The Lions can be proud of their pride’s performances in the Currie Cup
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JOHANNESBURG - They say that you learn your best lessons from defeat, and if that has an inkling of truth to it, then the Lions will have learned an abundant amount about themselves, their players, their tactics, and the team this season.
Last Saturday's Currie Cup semi-final defeat to the Blue Bulls in Pretoria was disappointing on many levels.
The game plan might not have been right for knockout rugby, even though the conditions where made for running, while the discipline was a major factor in their 26-21 defeat.
The approach might have been a bit naive, but it also showed that coach Ivan van Rooyen's team are willing to take risks - they just need to apply it in the right circumstances.
The technical team will glean much from this past season and the encounter this past weekend. It will leave them in good stead for their future endeavours as they build towards a competitive side for the ProRugby League later this year.
Van Rooyen and Co have tactically grown in leaps and bounds this season, and the team is taking on his style and game plan.
At 38 years of age, it is easy to forget that he is still a young coach, but there can be no denying that he is stamping his authority and ideology on a ever-improving team with every season in charge.
There is a growing confidence in his tactical approaches to matches, and his doctrine of ‘Team First’ is apparent in every player interview and media opportunity.
There is a healthy squad mentality instilled in the Lions, and it shows in their on-field performances where players are committing to the team vision and espoused through their never-say-die attitude.
The squad depth Van Rooyen now commands is impressive, and the introduction of veterans such as Jannie du Plessis, Willem Alberts, Jaco Kriel and Burger Odendaal has shown what the team lacked early last year, and must now shore up in the upcoming season.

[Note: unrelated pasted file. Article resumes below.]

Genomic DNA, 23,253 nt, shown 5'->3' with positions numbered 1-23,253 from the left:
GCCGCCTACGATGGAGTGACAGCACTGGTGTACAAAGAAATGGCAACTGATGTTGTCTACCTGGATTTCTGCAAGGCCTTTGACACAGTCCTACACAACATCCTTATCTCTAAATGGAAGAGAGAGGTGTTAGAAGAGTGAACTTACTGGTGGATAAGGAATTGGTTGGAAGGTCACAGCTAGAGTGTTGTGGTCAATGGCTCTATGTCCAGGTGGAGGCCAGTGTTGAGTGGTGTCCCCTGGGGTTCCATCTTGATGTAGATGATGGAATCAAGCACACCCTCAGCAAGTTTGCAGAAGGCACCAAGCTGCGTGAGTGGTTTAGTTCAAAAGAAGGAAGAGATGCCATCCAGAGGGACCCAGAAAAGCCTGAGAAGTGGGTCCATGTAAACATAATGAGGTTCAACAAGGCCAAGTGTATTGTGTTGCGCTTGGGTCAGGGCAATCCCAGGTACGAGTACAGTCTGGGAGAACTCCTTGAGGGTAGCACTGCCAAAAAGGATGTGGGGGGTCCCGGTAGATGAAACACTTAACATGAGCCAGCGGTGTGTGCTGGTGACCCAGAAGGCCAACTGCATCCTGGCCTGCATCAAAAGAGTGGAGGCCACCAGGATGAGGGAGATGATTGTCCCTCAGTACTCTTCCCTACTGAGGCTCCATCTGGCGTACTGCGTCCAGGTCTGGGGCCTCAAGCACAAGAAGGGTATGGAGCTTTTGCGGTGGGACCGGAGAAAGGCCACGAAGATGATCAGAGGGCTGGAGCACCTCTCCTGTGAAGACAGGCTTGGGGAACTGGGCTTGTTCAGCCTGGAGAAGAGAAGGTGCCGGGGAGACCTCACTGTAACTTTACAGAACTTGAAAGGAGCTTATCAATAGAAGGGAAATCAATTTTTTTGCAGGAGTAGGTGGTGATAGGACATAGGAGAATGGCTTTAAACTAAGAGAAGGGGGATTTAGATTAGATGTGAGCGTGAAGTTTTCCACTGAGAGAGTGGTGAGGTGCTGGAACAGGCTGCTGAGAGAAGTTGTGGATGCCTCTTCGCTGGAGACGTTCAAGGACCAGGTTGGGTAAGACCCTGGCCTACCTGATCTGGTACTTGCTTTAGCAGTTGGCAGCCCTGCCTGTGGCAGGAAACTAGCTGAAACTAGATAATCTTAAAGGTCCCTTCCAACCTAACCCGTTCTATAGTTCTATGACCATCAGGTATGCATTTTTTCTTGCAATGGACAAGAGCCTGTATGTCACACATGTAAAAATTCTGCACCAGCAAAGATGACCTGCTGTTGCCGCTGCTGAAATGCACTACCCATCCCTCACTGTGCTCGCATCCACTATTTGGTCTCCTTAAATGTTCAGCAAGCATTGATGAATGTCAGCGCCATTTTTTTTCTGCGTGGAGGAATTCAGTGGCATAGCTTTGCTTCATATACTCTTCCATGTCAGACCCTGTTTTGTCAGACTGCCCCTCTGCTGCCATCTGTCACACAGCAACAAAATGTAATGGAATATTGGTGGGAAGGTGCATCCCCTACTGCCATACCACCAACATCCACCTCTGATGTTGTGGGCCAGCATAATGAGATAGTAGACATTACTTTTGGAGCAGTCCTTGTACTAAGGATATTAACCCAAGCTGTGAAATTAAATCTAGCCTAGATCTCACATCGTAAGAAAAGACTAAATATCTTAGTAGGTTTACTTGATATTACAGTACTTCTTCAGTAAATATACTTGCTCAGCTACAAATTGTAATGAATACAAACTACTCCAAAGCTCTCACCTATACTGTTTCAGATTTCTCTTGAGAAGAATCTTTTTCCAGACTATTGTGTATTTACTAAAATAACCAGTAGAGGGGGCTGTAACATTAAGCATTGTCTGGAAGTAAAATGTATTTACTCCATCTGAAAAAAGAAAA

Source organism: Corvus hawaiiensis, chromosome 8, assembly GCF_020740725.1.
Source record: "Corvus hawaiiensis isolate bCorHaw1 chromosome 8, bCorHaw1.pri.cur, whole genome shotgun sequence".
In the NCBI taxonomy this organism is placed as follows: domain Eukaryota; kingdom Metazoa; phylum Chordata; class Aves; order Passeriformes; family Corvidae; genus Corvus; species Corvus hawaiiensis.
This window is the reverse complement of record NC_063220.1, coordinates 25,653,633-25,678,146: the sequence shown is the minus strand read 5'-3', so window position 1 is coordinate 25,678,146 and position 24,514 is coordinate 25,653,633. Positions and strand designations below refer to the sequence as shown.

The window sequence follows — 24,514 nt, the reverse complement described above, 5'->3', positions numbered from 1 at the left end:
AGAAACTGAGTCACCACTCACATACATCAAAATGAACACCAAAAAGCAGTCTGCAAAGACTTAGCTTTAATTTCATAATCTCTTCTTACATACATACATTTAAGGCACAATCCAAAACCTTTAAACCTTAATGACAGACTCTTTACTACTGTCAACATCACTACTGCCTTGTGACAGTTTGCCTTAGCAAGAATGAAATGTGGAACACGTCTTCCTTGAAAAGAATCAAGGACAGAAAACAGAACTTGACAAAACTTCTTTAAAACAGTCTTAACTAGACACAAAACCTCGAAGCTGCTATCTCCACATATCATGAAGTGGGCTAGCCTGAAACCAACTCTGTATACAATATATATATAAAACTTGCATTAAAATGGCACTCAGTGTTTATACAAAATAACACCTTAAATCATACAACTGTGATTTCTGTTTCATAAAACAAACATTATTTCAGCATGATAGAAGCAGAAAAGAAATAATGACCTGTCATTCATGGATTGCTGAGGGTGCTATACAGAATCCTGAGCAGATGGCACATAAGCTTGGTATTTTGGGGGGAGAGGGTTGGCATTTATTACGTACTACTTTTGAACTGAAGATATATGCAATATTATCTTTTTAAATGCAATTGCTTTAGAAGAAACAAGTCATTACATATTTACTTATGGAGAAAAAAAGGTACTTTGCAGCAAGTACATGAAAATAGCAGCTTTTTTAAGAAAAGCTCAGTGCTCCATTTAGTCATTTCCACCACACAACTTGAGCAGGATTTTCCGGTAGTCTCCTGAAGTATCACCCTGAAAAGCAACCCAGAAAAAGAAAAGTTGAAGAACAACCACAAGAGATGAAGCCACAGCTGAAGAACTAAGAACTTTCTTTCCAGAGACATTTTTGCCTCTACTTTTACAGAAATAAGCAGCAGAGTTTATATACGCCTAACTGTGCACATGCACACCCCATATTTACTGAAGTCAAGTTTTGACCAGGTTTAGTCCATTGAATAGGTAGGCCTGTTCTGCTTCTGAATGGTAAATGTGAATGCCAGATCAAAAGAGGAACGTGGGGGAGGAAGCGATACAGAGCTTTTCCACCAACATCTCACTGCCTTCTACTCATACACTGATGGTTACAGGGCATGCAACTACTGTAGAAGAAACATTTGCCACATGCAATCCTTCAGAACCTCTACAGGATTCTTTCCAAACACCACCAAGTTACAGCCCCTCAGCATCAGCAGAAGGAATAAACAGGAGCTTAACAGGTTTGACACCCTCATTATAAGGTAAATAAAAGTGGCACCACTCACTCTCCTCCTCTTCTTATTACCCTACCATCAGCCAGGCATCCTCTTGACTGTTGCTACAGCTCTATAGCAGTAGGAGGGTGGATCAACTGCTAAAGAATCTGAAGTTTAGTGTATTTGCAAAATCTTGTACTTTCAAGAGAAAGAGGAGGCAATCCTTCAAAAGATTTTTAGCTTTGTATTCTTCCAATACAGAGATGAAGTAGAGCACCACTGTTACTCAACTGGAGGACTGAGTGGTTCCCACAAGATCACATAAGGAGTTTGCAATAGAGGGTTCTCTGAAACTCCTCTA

Du Plessis and Alberts are regrettably in the twilight of their careers, and ensuring that there will be players coming in of the same ilk must be of utmost importance in the Lions’ transfer plans.
Their experience and knowledge added that extra edge and grunt to proceedings, and losing that will be a massive blow to the team's ambitions.
Likewise, the development of a core of experienced players is taking shape nicely.
Marvin Orie was arguably the Joburgers’ best player this season, and he was aided admirable by the likes of Vincent Tshituka and Len Myssan, while props Sti Sithole and Carlu Sadie, especially, must be given the opportunity to develop their game further within the Springbok set-up, even if it is only at a squad level.
Wandisile Simelane continued to impress, and his prodigious talent must be introduced onto the international stage. If he continues his current form, then there is no reason he should not receive a national call up this year.
And although the backline failed to live up to expectations, it now has an excellent mix of youth and old heads that can be moulded to devastating effect.
We did not see the likes of Rabz Maxwane – the Pro14 top try scorer in 2019 – Jamba Ulengo or Divan Russouw this Currie Cup, while EW Viljoen, Gianni Lombard and Dillon Smit are still recuperating from injury.
Their eventual return will be a big boon for the Lions, and the competition for places in the team.
By the end of the season Andre Warner had become the No 1 scrumhalf – he was solid in his performances and brought a welcomed level-headedness to the back of the scrum.
But there is no doubt that 23-year-old Morne van den Berg is the future of the union and in time will challenge both Warner and Ross Cronje for a consistent starting berth.
Captain Elton Jantjies was arguably not at his best, but form is temporary, class is permanent, and he will bounce back sooner, rather than later.
In all, despite a handful of setbacks, and a snafu here and there due to Covid-19, the Lions did more than enough growth and introspection to justify their Top 4 finish.
What is now required is to apply the lessons learnt, identify the few positional deficiencies, and manage the game plan to maximum effect.